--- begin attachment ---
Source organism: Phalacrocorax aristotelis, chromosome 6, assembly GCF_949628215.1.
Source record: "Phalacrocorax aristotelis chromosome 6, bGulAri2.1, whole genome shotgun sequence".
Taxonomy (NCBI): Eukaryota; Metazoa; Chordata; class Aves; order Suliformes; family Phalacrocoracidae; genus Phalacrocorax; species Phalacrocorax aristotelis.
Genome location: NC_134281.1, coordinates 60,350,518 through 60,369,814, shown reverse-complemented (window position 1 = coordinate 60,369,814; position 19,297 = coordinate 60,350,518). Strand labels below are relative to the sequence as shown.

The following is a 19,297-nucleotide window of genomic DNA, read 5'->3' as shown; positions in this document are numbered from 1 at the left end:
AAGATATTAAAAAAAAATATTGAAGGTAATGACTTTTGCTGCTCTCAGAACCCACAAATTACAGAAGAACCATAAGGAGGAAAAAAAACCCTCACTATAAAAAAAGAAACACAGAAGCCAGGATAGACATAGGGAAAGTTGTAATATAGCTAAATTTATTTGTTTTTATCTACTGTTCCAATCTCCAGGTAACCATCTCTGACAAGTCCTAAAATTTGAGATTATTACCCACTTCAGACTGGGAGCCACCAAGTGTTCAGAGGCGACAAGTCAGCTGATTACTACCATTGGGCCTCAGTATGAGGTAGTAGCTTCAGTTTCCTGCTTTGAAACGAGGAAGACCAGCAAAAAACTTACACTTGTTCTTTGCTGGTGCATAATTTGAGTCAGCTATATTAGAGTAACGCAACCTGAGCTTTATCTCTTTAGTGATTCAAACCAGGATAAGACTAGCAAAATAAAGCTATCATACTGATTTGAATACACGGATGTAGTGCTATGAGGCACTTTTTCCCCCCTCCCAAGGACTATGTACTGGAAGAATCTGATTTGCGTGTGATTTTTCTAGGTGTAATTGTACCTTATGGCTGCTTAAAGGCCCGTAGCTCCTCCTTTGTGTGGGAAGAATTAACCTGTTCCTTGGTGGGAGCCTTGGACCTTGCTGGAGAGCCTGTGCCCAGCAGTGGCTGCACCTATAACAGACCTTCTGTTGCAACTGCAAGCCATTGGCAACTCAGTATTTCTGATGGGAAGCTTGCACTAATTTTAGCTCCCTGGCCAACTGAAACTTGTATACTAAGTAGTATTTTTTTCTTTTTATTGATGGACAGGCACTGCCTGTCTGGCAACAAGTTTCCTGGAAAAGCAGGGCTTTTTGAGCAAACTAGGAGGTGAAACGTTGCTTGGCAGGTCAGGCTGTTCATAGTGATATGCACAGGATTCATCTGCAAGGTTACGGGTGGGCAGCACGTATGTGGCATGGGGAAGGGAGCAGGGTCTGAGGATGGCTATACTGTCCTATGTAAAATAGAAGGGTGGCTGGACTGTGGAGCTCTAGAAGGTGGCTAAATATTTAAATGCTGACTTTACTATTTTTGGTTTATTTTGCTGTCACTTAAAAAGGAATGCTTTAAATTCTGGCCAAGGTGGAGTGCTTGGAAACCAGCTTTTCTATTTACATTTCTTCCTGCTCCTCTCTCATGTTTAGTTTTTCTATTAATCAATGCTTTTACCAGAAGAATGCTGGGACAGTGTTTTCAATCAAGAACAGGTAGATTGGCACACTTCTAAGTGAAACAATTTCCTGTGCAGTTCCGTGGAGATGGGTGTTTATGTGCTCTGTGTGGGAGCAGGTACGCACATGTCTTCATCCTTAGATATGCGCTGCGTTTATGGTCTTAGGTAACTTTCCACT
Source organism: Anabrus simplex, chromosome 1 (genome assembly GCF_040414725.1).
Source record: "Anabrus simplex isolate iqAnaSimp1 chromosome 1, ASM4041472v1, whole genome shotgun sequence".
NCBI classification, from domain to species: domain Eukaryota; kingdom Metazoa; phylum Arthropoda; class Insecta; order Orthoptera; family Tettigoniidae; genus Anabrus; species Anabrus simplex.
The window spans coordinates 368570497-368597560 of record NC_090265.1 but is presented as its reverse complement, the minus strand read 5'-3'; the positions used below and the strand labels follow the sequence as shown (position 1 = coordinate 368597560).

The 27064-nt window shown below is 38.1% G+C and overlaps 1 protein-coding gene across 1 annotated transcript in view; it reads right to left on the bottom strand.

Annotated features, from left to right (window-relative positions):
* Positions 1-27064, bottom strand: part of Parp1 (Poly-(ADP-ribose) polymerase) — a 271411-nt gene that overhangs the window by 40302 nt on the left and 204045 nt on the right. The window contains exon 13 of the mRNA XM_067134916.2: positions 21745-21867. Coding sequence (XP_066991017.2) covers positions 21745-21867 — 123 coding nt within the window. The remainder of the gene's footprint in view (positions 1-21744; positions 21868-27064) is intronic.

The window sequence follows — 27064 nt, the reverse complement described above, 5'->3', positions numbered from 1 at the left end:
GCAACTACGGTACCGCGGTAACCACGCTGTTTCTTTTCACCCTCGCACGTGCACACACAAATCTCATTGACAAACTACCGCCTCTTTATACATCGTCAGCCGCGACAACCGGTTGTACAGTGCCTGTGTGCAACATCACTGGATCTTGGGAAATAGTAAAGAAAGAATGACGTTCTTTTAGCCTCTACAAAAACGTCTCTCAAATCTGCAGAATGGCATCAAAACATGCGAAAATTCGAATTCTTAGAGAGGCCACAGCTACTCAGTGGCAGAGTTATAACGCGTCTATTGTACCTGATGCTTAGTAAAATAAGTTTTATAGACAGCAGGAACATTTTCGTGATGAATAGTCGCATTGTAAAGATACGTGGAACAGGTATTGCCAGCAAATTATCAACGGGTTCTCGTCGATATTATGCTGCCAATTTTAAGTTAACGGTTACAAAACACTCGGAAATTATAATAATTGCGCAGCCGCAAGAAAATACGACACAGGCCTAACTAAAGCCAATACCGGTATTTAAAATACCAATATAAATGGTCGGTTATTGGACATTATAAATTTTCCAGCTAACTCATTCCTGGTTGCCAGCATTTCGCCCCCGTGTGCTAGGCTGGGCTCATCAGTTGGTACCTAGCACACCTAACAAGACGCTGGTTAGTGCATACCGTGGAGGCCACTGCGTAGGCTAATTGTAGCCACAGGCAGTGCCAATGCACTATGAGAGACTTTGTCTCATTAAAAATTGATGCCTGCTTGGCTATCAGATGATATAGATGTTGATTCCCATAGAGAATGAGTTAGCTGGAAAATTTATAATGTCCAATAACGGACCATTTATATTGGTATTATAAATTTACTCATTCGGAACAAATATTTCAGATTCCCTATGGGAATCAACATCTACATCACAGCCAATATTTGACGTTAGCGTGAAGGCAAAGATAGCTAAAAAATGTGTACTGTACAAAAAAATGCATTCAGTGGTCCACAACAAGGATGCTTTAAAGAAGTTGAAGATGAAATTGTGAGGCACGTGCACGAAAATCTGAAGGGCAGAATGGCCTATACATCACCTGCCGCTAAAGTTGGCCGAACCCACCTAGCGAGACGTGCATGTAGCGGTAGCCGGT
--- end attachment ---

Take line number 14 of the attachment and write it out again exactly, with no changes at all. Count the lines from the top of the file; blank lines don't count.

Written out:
The window sequence follows — 27064 nt, the reverse complement described above, 5'->3', positions numbered from 1 at the left end: